“The King And I.” But most of us
feel, after talking with the ticket-
buyers, that we could be selling
almost any NCSA all-school
production just as successfully.
Naturally a musical has great
appeal. But nearly anything you
decided to do would be met (in
our opinion) with equal success.
After all, V^ton-^em is the
town that raised over $1,000,000 in
a Tel-a-thon campaign to get your
sdiool located here in the first
A great number of people have
indicated that they would like to
see an all-school production
become an annual thing! And
heaven help us if tiie Dance
Department ever stops doing the
NUTCRACKER, however boring
it must be for them all by now.
When we began hearing the
comments listed above, we began
to feel a moral obligation to
advise you of these comments
through the ESSAY.
You have made us all very
proud to serve you, and we Imow
you will live up to the ex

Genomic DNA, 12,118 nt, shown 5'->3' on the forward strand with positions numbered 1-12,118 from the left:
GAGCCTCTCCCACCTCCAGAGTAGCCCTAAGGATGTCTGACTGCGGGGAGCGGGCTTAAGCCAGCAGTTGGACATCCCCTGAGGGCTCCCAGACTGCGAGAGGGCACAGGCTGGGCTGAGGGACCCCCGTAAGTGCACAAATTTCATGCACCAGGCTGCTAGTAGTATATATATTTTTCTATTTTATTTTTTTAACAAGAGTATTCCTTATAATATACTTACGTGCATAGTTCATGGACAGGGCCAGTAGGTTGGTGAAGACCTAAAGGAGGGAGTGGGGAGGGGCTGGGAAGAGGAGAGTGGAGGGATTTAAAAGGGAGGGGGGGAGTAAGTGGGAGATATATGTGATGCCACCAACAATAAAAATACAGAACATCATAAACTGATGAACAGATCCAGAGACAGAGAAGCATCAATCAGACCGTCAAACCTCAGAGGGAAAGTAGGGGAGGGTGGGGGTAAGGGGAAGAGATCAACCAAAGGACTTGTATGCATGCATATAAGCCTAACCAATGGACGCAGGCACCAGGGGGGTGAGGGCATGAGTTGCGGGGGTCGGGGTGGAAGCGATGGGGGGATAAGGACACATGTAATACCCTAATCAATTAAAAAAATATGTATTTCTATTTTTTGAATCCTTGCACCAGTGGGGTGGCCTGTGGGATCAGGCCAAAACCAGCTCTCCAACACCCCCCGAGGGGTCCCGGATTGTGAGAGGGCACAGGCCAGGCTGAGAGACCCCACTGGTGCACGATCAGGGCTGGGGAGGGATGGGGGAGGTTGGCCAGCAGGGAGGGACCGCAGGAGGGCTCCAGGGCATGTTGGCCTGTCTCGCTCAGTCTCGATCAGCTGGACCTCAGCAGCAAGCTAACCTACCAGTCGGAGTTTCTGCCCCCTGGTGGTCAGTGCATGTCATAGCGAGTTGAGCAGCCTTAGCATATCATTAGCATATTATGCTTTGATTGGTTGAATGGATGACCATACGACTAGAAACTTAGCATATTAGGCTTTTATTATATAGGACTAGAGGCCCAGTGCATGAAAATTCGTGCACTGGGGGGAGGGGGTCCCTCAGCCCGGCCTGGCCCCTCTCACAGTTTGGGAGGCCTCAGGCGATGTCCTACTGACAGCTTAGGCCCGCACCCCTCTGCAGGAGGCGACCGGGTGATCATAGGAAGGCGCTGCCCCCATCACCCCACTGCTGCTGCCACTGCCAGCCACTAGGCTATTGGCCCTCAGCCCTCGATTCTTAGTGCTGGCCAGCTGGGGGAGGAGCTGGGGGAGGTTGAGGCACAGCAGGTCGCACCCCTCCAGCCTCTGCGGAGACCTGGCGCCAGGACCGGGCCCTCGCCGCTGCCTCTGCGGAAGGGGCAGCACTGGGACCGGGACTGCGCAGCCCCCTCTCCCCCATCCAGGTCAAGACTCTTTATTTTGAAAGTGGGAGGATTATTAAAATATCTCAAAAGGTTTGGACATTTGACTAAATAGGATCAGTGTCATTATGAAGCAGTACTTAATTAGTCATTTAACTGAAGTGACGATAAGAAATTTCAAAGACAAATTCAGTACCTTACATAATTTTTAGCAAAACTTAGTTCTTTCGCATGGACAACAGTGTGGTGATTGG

pectations we have grown to
Carol M. Johnson
The N.C. Essay
King And I
(Cont. from P. 5)
beautiful, as was Anna’s
With the lighting, the spots
were my main complaint; &ey
often came on late or hopped
around and occasionally changed
size at the wrong time. The li^ts
also seemed to light the stage and
not the actors. All of these are
indeed small points of criticism,
especially considering the
monumental contribution of the
Technical Department to this
In the area of organization,
there should be mention and
praise. Imagine thirteen
children, twenty-one dancers,
hundreds of props, twelve
amazons and wives, assorted
priests and slaves, twelve
principals and their un
ticket reservations, publicity,
nineteen musical numbers,
twenty-nine musicians and a cat.
. .et cetera, et cetera, et cetera.
With the odds and ends you have
“King and I” responsibility.
I ttUnk one of the biggest steps
made by this show was the
establishment of better depart
mental communication. For this
type of organization in a
production and in the school, you
must thank the director and his
many, many helpers. For Mr.
Dreyer to organize such a large
cast and all four departments
into one production is a feat that
should be marvelled at.
But now I must come to my
main criticism of the show as a
whole. This show was first done
more than twenty years ago. Why
must a show of that age be
constantly done the same way?
We are an arts school—North
Carolina School of the Arts-^ot a
Zerox machine. Mere
refH-oduction for the most part is